Missed Opportunities: Generations of Lost Stories

[Editor’s note: Saving Memories Forever blogger Stephanie Pitcher Fishman shares the impact that the world made on the lives of six generations of women in her family.]


History is made up of many things: world events, inventions, and even simple daily routine. Our world develops with speed and purpose in a way that our ancestors could have only dreamed. Along the way, our family history is created within these developments, and history begins to tell our family story. Are you saving your memories and experiences for future generations to hear? By capturing these family stories, we can use our family’s journey as part timeline and part history lesson.

Elizabeth Gorday Wilson


Elizabeth: Generation One

My family story begins in 1866. Elizabeth Jane was born the daughter of a Confederate soldier just one year after the war ended. She grew up on a farm in South Georgia, and, though her father was involved in other business in town, she was a farmer’s daughter. Elizabeth saw amazing changes in her life including the birth of ten children into the family that she created with her husband, John, a farmer and general store owner. Though she was spared the turmoil of a country in crises during the Civil War, she was all too aware of the changes that war could bring as she witnessed World Wars I and II. The Stock Market crashed in 1929, and her husband died in 1931 leaving her to navigate the Great Depression on her own. I look at Elizabeth’s life with awe and wonder. To have her stories of these events would have been a treasure trove. Unfortunately, because her memories weren’t saved we’re forced to speculate about her reaction to these events. Even still, her life inspires me to write about the struggles that I’ve experienced, though they may pale in comparison to great wars and depressions.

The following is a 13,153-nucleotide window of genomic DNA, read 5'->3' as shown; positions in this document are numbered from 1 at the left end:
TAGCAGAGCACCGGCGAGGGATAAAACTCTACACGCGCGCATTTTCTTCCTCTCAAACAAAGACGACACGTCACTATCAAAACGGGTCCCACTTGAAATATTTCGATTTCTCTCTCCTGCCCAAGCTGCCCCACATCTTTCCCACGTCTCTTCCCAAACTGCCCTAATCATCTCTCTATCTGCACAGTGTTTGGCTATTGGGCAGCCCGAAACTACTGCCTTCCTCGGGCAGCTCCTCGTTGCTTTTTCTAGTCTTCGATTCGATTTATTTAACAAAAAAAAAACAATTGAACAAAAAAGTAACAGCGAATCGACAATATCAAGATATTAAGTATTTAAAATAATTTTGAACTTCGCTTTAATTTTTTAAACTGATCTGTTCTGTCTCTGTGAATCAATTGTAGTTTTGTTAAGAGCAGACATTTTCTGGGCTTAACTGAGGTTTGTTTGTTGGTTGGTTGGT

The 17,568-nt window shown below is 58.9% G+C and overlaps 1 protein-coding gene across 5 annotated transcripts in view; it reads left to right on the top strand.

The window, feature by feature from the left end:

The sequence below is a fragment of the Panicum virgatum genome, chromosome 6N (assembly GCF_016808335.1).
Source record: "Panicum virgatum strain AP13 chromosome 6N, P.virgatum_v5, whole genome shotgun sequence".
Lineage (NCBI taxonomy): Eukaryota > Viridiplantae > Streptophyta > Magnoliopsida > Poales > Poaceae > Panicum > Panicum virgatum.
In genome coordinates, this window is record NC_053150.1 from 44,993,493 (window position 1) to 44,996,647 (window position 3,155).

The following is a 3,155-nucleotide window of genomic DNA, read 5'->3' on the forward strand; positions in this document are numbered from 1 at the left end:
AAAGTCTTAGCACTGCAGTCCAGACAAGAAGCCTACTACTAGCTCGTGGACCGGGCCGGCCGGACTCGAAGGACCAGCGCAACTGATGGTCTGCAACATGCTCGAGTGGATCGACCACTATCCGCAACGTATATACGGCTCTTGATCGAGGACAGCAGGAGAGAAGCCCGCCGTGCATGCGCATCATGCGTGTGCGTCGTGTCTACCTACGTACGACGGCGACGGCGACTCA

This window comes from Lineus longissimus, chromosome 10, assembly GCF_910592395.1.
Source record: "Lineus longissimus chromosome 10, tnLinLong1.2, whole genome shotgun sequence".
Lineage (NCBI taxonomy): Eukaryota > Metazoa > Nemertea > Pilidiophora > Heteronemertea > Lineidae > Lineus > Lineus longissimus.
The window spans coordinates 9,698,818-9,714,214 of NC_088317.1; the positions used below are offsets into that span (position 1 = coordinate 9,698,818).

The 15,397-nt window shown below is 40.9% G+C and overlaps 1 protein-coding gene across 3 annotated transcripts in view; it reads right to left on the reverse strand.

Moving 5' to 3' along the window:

Ida: Generation Two

Elizabeth’s eldest daughter, Ida, joined the family in 1885. One of only two girls in a family with ten children, I imagine Ida running through the fields after her brothers. Though it was a different time, she was still a little sister to some and an older sister to others. Ida married Jim in 1906 while Theodore Roosevelt was president. Like her mother, Ida experienced war and financial struggle. As a pastor’s wife, she also helped in the community through these times offering food and help to others when it may have been difficult for her own family financially. She cared for both her husband and young children after Jim experienced a stroke. She had to push forward learning to farm the crops so that the family business would continue. In my great-grandmother’s case, we are lucky that my grandmother was able to share her stories with us. They are different than having these experiences in her words or voice, but we are getting closer to holding personal memories in hand.


Cortez: Generation Threeceb.hsgrad.age.17